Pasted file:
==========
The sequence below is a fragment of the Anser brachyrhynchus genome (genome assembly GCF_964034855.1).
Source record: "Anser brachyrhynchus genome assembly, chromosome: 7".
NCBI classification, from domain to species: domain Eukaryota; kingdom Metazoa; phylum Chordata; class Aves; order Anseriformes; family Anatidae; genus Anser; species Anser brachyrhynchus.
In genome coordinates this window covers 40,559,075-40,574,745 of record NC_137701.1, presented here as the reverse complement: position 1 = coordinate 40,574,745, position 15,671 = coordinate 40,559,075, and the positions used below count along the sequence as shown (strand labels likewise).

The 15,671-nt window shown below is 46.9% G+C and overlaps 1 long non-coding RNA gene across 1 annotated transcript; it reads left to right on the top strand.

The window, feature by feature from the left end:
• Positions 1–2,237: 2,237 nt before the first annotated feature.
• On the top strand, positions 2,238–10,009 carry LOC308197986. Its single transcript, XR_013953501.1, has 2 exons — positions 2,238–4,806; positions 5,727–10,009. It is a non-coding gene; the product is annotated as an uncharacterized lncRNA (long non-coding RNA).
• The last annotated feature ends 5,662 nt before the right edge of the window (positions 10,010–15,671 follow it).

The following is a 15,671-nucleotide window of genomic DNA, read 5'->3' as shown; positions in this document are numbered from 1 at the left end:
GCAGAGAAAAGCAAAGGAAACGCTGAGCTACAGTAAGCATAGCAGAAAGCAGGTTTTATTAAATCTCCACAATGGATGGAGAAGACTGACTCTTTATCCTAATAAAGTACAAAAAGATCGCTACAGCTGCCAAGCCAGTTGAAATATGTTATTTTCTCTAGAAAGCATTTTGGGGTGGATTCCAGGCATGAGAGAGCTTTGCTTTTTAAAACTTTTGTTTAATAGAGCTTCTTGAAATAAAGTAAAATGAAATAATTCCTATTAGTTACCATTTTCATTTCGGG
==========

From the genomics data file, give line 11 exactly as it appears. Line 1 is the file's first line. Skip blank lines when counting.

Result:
GCAGAGAAAAGCAAAGGAAACGCTGAGCTACAGTAAGCATAGCAGAAAGCAGGTTTTATTAAATCTCCACAATGGATGGAGAAGACTGACTCTTTATCCTAATAAAGTACAAAAAGATCGCTACAGCTGCCAAGCCAGTTGAAATATGTTATTTTCTCTAGAAAGCATTTTGGGGTGGATTCCAGGCATGAGAGAGCTTTGCTTTTTAAAACTTTTGTTTAATAGAGCTTCTTGAAATAAAGTAAAATGAAATAATTCCTATTAGTTACCATTTTCATTTCGGG